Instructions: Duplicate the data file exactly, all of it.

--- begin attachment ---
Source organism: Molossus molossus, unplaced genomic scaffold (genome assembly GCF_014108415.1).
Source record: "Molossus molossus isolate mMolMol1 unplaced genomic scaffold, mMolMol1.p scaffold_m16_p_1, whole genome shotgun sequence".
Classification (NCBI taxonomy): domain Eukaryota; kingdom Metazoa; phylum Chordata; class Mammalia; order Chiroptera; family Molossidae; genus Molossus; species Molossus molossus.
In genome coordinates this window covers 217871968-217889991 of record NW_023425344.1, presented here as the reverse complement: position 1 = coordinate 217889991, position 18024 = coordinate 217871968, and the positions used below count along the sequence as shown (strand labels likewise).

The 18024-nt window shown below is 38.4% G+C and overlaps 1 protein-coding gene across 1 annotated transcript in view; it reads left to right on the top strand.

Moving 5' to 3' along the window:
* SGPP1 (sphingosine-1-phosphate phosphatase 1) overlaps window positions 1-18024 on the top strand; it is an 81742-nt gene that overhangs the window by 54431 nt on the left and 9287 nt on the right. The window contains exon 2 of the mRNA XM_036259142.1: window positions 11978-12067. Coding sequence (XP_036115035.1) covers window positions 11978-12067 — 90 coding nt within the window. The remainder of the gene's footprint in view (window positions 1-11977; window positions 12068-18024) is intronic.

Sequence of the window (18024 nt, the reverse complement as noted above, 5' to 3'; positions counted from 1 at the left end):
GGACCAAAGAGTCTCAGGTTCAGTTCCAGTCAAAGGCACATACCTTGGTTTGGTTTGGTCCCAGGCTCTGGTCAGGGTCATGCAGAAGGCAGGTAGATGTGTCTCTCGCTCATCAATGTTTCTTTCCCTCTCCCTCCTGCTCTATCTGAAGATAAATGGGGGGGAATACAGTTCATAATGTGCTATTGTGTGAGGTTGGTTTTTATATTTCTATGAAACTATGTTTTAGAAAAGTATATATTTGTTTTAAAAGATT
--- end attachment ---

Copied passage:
Source organism: Molossus molossus, unplaced genomic scaffold (genome assembly GCF_014108415.1).
Source record: "Molossus molossus isolate mMolMol1 unplaced genomic scaffold, mMolMol1.p scaffold_m16_p_1, whole genome shotgun sequence".
Classification (NCBI taxonomy): domain Eukaryota; kingdom Metazoa; phylum Chordata; class Mammalia; order Chiroptera; family Molossidae; genus Molossus; species Molossus molossus.
In genome coordinates this window covers 217871968-217889991 of record NW_023425344.1, presented here as the reverse complement: position 1 = coordinate 217889991, position 18024 = coordinate 217871968, and the positions used below count along the sequence as shown (strand labels likewise).

The 18024-nt window shown below is 38.4% G+C and overlaps 1 protein-coding gene across 1 annotated transcript in view; it reads left to right on the top strand.

Moving 5' to 3' along the window:
* SGPP1 (sphingosine-1-phosphate phosphatase 1) overlaps window positions 1-18024 on the top strand; it is an 81742-nt gene that overhangs the window by 54431 nt on the left and 9287 nt on the right. The window contains exon 2 of the mRNA XM_036259142.1: window positions 11978-12067. Coding sequence (XP_036115035.1) covers window positions 11978-12067 — 90 coding nt within the window. The remainder of the gene's footprint in view (window positions 1-11977; window positions 12068-18024) is intronic.

Sequence of the window (18024 nt, the reverse complement as noted above, 5' to 3'; positions counted from 1 at the left end):
GGACCAAAGAGTCTCAGGTTCAGTTCCAGTCAAAGGCACATACCTTGGTTTGGTTTGGTCCCAGGCTCTGGTCAGGGTCATGCAGAAGGCAGGTAGATGTGTCTCTCGCTCATCAATGTTTCTTTCCCTCTCCCTCCTGCTCTATCTGAAGATAAATGGGGGGGAATACAGTTCATAATGTGCTATTGTGTGAGGTTGGTTTTTATATTTCTATGAAACTATGTTTTAGAAAAGTATATATTTGTTTTAAAAGATT